“A subway in Seattle? Surely, you jest!”

“No, I’m not joking, and stop calling me Shirley!”

My apologies to the old “Laugh-In” TV show, but a subway in Seattle is just as ludicrous as the skits in that old show were. 

There is a reason why cities like Los Angeles and San Diego have not invested heavily in subway systems: They are in earthquake country. And so are we.

You likely saw in the July 3 edition of the Queen Anne & Magnolia News that there is an organization that wants to see a subway proposal on the ballot in 2016. I don’t know if they are car-haters or simply living over a radon deposit, but the idea has more leaks in it than the bluffs above the beach in West Seattle.

San Francisco did go underground, but of the more than 100 miles of BART (Bay Area Rapid Transit), only about one-fourth of that is underground, and with good reason, given the city’s tectonic history.

Not only is Seattle prone to “the big one” fairly soon, we have the added problems of water from above and below and sliding hillsides. The idea of boring large holes under the hills of Seattle is an engineering nightmare.

I highly recommend that Seattle residents hold off on any commitment of billions of dollars on a subway system until we see how the big dig under Seattle goes in an effort to replace the Alaskan Way Viaduct. I personally expect that project to be grossly over-budget and behind schedule as crews navigate through the landfill, rock and underground rivers as they worm their way under the city.

Refuting data

I’m not opposed to mass transit, although everything I read indicates that the most successful of mass-transit systems only carry about 20 percent of the commuters; the rest continue to drive their cars. So the idea that somehow a subway, buses, trolley cars or the horribly expensive light rail will rid Seattle of its traffic woes is far-fetched, but, of course, it has the construction industry drooling.

You will find numbers in poorer countries — Russian and China, for instance — where many people can’t afford a car; these countries are in the 40- to 50-percent ridership range, but it drops rapidly after that. Japan, with perhaps the most highly developed and sophisticated system in the world has only 19 percent riding daily, and another 17 percent at least once a week.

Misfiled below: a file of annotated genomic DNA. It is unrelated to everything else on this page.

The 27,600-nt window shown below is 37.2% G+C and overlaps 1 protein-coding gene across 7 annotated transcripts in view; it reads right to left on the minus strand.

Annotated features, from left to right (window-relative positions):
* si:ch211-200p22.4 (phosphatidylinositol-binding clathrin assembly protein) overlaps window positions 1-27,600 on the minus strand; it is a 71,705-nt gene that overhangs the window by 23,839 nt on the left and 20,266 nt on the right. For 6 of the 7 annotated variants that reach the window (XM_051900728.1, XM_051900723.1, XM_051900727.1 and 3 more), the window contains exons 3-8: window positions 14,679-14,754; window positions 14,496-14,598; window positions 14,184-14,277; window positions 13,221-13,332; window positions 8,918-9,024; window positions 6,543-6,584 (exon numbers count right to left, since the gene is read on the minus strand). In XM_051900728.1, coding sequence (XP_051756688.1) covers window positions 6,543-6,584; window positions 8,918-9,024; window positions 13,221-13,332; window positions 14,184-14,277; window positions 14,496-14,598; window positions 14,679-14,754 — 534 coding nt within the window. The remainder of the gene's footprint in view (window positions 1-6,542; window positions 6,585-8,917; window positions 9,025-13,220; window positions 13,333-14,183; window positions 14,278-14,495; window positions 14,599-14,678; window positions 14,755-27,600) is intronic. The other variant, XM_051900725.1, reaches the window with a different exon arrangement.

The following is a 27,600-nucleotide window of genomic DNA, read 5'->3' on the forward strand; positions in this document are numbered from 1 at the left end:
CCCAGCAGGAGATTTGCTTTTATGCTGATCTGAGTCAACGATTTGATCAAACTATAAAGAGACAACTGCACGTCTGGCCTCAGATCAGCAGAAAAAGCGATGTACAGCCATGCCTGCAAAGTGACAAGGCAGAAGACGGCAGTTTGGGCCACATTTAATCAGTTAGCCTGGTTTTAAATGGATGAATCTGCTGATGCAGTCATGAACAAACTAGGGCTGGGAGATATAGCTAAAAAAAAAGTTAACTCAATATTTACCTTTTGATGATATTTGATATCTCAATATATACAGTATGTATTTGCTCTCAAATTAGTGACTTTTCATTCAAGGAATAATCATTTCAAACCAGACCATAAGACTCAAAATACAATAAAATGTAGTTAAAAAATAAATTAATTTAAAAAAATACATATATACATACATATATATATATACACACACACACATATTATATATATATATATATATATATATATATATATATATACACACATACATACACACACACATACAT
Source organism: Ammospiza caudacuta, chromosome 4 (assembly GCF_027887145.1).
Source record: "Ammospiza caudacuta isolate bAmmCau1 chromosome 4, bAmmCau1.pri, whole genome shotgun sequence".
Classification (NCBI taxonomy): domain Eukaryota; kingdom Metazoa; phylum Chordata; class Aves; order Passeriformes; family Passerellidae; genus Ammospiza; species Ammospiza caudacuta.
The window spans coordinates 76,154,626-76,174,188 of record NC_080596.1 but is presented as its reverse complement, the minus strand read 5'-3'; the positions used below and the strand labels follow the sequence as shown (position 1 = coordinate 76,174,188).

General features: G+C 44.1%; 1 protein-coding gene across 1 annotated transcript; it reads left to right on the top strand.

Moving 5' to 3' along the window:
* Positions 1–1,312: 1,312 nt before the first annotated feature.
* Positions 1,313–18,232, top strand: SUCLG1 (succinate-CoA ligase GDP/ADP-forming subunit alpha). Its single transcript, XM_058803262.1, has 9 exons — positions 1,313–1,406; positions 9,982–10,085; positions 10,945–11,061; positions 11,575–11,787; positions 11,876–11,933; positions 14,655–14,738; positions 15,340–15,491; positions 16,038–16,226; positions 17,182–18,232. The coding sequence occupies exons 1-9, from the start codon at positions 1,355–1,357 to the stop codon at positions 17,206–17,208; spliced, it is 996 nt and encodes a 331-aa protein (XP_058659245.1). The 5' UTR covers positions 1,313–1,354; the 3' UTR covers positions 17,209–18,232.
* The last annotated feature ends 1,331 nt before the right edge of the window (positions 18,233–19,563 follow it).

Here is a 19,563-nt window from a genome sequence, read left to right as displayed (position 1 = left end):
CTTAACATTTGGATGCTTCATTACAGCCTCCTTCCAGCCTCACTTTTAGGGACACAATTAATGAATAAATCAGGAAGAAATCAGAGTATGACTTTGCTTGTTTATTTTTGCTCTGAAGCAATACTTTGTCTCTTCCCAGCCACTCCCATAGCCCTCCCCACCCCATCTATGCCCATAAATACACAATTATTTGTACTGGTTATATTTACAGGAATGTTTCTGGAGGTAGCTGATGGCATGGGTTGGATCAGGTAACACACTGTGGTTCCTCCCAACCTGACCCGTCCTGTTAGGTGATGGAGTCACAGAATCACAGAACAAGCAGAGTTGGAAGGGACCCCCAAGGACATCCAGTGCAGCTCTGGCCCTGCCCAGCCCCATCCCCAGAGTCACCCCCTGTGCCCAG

People don’t want to give up the independence and flexibility that a car provides. Mass transit typically takes you from point A to point B; you can’t suddenly decide to change directions. Who wants to dress up and hop on a bus or subway to go to dinner and the theater, especially if they are some distance apart?

There are a few — fortunately, very few — who advocate for punishing drivers financially to force them from their cars to mass transit. Have we learned nothing about the American psyche? We know how well Prohibition worked and other draconian laws that people simply thumbed their noses at. If it’s even possible, mass transit will need to try very hard to mimic the privacy and flexibility that comes with owning an automobile.

Another specious argument presented to the public is that we are ruining the environment by driving alone in our cars and that mass transit is good for the environment. That argument usually assumes we are driving alone, but statistics indicate that the average is almost two people per car.

More interesting still is data from the Department of Energy’s “Transportation Energy Data Book,” which indicates the automobile Btu per passenger mile in 2010 was 3,447, while the bus Btu per passenger mile was 4,118, so it would seem the mass-transit advocates are playing fast and loose with the facts. Simply put, a bus that has a capacity of 40 people or more but is carrying an average of 10 (national average) is less efficient than the family car. 

A better solution?

Looking at Seattle, we have three options for mass transit: underground, which seems to me to be lunacy; on the ground, which only adds to an already-congested commute; and above-ground with structures designed to withstand earthquakes and that do not impede automobile traffic.

We blew it when we killed the monorail. Admittedly, the committee responsible for the funding plan blew it, but then they had few options since the government at every level — city, county, state and federal — turned their backs on the project, refusing to provide monies.

Understand that, unless forced to do so, Sound Transit, Washington State Department of Transportation and King County Metro aren’t about to share their money pie with some upstart, new transit project, and a subway will suffer the same fate.

We need a comprehensive transit plan that includes a flexible and rapid mass-transit system, while also recognizing that 80 percent of the people will still drive their cars. Our leaders need to stop fighting cars and the public, and develop a true plan that serves all the citizens of our city and surrounding cities.

When will our cities join with the automobile industry and those with expertise in mass transit to find a better solution?

To comment on this guest column, write to QAMagNews@nwlink.com.